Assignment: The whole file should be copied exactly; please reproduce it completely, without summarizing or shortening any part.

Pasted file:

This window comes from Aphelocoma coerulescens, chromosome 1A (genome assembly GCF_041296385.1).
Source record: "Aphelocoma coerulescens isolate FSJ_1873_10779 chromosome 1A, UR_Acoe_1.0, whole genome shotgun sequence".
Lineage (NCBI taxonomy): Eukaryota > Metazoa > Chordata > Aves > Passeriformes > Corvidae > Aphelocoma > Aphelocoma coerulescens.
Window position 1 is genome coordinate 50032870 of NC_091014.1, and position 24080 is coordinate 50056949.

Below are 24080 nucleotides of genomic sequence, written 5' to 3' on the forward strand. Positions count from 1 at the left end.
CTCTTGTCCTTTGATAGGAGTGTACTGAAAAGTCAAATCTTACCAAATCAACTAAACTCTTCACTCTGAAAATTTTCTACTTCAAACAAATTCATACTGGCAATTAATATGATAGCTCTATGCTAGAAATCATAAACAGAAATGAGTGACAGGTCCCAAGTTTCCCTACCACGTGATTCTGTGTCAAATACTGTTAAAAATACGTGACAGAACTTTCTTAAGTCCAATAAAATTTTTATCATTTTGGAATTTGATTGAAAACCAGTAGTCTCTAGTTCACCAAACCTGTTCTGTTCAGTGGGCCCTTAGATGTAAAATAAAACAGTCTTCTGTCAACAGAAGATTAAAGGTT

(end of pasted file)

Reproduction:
This window comes from Aphelocoma coerulescens, chromosome 1A (genome assembly GCF_041296385.1).
Source record: "Aphelocoma coerulescens isolate FSJ_1873_10779 chromosome 1A, UR_Acoe_1.0, whole genome shotgun sequence".
Lineage (NCBI taxonomy): Eukaryota > Metazoa > Chordata > Aves > Passeriformes > Corvidae > Aphelocoma > Aphelocoma coerulescens.
Window position 1 is genome coordinate 50032870 of NC_091014.1, and position 24080 is coordinate 50056949.

Below are 24080 nucleotides of genomic sequence, written 5' to 3' on the forward strand. Positions count from 1 at the left end.
CTCTTGTCCTTTGATAGGAGTGTACTGAAAAGTCAAATCTTACCAAATCAACTAAACTCTTCACTCTGAAAATTTTCTACTTCAAACAAATTCATACTGGCAATTAATATGATAGCTCTATGCTAGAAATCATAAACAGAAATGAGTGACAGGTCCCAAGTTTCCCTACCACGTGATTCTGTGTCAAATACTGTTAAAAATACGTGACAGAACTTTCTTAAGTCCAATAAAATTTTTATCATTTTGGAATTTGATTGAAAACCAGTAGTCTCTAGTTCACCAAACCTGTTCTGTTCAGTGGGCCCTTAGATGTAAAATAAAACAGTCTTCTGTCAACAGAAGATTAAAGGTT